Ad Groups Urge Maryland Supreme Court To Nix Tax On Digital Ads

Maryland's tax on digital ad sales is invalid under a federal law that prevents states from imposing taxes on online services without also taxing comparable non-digital services, the major ad organizations are telling the state's highest court.

“Maryland’s digital advertising tax is imposed on advertising services transacted over digital interfaces but not on non-digital advertising,” the trade groups Association of National Advertisers, American Advertising Federation, Interactive Advertising Bureau and American Association of Advertising Agencies write in a friend-of-the-court brief filed late last week with the Maryland Supreme Court.

The groups add that the Internet Tax Freedom Act prohibits states from singling out online services for taxes. 

The organizations are weighing in on a battle over a 2021 Maryland law that imposes taxes on companies with more than $100 million in digital ad revenue. Rates vary from 2.5% to 10% of revenue attributable to Maryland, with the percentage tied to global revenue.

Anne Arundel Circuit County Judge Alison Asti invalidated the law last October, ruling that it violates the Internet Tax Freedom Act, and also represents an unconstitutional attempt to regulate interstate commerce.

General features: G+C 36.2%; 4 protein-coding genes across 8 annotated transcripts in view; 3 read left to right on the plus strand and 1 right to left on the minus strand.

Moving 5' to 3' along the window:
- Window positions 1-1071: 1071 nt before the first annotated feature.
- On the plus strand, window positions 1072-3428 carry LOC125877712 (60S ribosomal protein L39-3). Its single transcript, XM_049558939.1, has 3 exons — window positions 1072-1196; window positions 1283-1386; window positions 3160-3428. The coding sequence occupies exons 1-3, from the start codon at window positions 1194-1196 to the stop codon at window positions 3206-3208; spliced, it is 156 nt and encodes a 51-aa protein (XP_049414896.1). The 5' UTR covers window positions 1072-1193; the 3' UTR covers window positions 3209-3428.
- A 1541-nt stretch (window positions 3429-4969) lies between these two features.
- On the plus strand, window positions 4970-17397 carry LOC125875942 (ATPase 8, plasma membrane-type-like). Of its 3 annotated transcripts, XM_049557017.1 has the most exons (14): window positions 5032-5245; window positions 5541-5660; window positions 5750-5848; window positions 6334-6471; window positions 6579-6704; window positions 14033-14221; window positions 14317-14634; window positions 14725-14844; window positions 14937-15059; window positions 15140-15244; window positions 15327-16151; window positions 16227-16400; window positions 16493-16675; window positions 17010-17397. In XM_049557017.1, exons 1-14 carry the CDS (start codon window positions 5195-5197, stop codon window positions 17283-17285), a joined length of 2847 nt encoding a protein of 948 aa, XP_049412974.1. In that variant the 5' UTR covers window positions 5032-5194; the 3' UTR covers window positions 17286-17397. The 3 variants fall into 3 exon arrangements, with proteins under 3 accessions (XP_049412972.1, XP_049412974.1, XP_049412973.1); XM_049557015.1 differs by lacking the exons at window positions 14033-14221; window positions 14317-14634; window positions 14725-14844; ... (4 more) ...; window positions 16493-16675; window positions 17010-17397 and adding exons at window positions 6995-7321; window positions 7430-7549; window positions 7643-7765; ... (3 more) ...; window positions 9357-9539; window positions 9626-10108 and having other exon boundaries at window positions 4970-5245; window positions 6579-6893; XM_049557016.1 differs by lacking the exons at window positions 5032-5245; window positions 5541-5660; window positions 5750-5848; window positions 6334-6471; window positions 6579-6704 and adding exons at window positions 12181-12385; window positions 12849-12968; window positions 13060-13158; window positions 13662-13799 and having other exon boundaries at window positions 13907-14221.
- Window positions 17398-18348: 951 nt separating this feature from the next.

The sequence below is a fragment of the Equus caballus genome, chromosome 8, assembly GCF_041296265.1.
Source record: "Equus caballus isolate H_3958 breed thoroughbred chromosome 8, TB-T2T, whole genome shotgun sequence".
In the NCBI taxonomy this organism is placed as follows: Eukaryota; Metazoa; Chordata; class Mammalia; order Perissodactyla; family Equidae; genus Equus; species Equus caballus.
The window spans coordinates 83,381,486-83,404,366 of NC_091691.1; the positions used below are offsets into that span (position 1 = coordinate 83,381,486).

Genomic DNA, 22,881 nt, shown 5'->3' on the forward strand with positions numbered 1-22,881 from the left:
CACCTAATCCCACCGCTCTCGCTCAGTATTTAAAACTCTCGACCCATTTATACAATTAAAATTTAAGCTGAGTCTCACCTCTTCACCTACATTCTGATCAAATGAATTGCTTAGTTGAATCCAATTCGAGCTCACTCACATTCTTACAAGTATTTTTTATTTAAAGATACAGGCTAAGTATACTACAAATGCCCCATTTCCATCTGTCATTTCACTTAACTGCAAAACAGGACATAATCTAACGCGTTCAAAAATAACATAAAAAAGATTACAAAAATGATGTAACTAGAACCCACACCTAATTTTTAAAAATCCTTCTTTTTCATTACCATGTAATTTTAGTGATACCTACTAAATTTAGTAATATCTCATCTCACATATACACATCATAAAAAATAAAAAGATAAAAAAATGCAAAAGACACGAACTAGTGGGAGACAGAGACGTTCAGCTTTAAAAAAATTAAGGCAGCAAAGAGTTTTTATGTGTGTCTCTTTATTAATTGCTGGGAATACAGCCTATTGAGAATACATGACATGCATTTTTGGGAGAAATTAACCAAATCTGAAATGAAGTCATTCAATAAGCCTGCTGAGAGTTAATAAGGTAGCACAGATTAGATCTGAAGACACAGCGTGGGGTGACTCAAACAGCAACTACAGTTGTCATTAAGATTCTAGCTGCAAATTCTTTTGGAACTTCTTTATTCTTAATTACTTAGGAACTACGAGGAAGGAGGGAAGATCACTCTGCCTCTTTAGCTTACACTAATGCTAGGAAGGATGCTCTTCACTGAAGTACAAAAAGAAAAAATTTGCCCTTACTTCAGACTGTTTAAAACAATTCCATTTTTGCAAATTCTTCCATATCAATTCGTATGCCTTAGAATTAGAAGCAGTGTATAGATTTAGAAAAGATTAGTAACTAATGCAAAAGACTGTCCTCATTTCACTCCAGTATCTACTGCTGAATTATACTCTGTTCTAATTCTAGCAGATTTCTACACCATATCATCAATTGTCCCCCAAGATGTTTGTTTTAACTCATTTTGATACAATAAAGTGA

Asti's decision came in a lawsuit brought by Comcast and Verizon. (The Chamber of Commerce and others separately challenged the law in federal court; that matter was dismissed as moot last December, due to the state judge's ruling.)

Maryland officials are now appealing Asti's ruling to the state's Supreme Court.

The ad groups argue in their friend-of-the-court brief that Asti correctly ruled that the Maryland tax impermissibly subjects digital ads to different treatment than non-digital ads.

“Advertising is advertising, no matter in which media it occurs," the groups write.

“The format of digital advertising is not only similar to non-digital advertising services -- the two are often identical,” the groups add. “For example, a banner ad is simply a static, visual display of a commercially relevant message.”

The Chamber of Commerce and other business also urged the Maryland Supreme Court to invalidate the state tax law.

Those groups said in a separate friend-of-the-court brief that a decision to uphold the law could lead other states to impose similar taxes.

“Other states, including Connecticut, New York, West Virginia, Massachusetts, Nebraska, Montana, Texas, and Indiana are already considering social media and digital advertising taxes,” the business organizations write. “One particularly troubling risk, should the Act be upheld, is that similar laws in other states will pass, and technology companies will take their facilities out of the United States altogether, moving critical internet infrastructure offshore. The upshot would be substantial harm not only to Maryland’s and the nation’s economies, but to national security and the stability of domestic internet access.”

Judges on the state's highest court are expected to hear arguments next month.

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